Pip: What do you think of the new name Mr Parsimonious?

Parsimonious: I love it, it'll be a great success!

Pip: Then we had better change it.


Webcomics

  • Spacetrawler: Dustin is a colossal dumbass who has also deliberately tried to undermine the other protagonists' mission several times. So when Dustin tries to warn Pierrot that Curn, King of the Mirrhgoots, can't be trusted, that's what convinces a wavering Pierrot to trust Curn.

 Dustin: Don't do it! They'll suck your brains out and-

Pierrot: Dusty thinks it's a bad idea, it must be sensible.

  • A Basic Instructions strip has Rick try to fix his life by ignoring logic in favor of trusting his instincts, Unfortunately, all this causes him to do is cringe in panic in response to everything. After four hours of cringing, he decides it isn't working, and he should instead do the opposite of trust his instincts and rely solely on logic. Unfortunately, the logical response to learning how useless his instincts are is to cringe.


Web Original


Western Animation

  • In an episode of SpongeBob SquarePants, Spongebob and Squidward are lost. Spongebob predicts which way to go using his pioneering skills, so Squidward goes the opposite way. The camera then pans over to show that their houses are just over a ridge in the direction Spongebob wanted to go.
  • The Simpsons: Homer Simpson has a card in his wallet that tells him "Always do the opposite of what Bart says."
  • In an episode of Garfield and Friends, Garfield is wondering how to attract a girl cat. He decides to watch Jon in action. "Then I'll know what not to do."
  • On Rocky and Bullwinkle there was a tribe of island natives who got their weather predictions from the egg of the Oogle bird. When the bird was no longer available, they substitute it with Captain Wrongway Peachfuzz and simply expect the opposite from his predictions.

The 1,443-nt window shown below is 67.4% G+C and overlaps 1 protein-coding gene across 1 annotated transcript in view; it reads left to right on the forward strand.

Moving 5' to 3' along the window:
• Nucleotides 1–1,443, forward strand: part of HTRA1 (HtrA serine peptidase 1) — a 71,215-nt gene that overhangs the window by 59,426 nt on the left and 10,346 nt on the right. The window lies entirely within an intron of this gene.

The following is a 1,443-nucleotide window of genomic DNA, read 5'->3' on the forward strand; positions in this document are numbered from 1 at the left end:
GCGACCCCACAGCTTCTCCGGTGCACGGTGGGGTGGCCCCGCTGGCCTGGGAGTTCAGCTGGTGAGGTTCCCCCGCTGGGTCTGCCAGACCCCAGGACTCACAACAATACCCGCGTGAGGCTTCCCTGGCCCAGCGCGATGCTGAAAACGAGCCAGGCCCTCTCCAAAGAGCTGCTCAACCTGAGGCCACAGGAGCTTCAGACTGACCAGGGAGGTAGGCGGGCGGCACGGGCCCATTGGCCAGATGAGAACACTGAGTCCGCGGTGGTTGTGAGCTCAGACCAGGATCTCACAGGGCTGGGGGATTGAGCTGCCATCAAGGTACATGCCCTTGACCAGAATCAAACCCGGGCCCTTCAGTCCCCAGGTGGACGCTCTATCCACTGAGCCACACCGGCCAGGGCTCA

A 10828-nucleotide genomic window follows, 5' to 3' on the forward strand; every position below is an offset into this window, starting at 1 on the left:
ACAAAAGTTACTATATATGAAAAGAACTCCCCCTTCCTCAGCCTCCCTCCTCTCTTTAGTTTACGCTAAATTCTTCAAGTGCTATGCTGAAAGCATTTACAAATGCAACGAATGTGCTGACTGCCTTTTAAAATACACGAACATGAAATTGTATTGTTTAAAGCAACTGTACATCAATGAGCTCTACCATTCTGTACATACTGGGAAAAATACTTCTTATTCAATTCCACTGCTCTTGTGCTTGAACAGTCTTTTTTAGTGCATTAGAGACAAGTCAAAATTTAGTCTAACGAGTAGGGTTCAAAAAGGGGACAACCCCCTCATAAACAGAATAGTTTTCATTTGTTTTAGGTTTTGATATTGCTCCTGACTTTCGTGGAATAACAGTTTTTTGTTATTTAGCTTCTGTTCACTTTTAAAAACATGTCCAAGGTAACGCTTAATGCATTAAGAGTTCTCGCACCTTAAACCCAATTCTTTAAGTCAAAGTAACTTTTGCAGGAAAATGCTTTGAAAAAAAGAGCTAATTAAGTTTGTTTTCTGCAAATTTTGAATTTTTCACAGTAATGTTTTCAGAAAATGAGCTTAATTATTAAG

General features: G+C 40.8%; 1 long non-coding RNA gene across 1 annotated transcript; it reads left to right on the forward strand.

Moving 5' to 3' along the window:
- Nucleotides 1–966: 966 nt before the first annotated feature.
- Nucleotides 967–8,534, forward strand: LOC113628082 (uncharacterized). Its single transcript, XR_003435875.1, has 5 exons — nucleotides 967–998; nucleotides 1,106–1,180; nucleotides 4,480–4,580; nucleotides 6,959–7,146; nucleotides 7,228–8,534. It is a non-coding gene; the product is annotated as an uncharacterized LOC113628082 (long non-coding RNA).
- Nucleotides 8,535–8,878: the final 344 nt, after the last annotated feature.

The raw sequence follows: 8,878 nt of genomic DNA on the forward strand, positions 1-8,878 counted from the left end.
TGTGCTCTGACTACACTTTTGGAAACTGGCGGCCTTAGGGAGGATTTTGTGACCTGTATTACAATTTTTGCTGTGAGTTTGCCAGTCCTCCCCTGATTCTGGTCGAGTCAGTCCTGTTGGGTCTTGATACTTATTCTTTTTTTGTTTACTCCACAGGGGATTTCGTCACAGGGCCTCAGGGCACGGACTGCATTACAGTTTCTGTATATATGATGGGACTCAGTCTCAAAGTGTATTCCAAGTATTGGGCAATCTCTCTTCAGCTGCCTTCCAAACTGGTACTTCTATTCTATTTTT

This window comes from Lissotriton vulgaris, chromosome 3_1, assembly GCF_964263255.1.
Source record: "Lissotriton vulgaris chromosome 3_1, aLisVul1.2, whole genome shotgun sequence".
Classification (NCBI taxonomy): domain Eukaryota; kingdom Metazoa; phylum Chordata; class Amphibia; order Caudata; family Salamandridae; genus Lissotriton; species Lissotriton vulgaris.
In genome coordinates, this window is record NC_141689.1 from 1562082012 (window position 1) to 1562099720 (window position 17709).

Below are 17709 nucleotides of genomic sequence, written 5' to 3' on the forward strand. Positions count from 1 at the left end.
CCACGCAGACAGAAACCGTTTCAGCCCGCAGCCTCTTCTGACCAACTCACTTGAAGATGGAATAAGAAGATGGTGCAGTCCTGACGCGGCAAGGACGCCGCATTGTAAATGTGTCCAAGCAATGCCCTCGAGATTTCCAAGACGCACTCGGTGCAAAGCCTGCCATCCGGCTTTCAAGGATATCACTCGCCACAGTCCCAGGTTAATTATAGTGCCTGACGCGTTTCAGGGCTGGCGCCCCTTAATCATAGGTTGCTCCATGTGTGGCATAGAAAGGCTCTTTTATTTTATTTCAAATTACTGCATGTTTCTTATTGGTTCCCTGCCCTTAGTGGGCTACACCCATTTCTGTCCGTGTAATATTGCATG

• An episode of DuckTales had Scrooge team up with Gladstone Gander, whose trademark luck had been supernaturally cursed. Scrooge exploits this fact at one point, by asking Gladstone to pick the direction and then going the opposite way.


Real Life

  • Allegedly the Monty Python crew, when writing sketches for Monty Python's Flying Circus, would present them to a certain secretary working at the BBC. If she laughed loud and long at one and just kind of shrugged at the other, they went with the one she shrugged at.
  • Looney Tunes director Chuck Jones claims that this was the inspiration for the short Bully for Bugs. Supervisor Eddie Selzer, the studio-appointed successor to Leon Schlessenger, was well-known among the Termite Terrace animators for being wrong about everything. So when Selzer walked into Chuck Jones' office one day and declared, out of the blue, "Bullfights aren't funny!", Jones knew they needed to make a cartoon about a bullfight.

Notes

  1. who is Too Dumb to Live, The Fundamentalist and Knight Templar rolled into one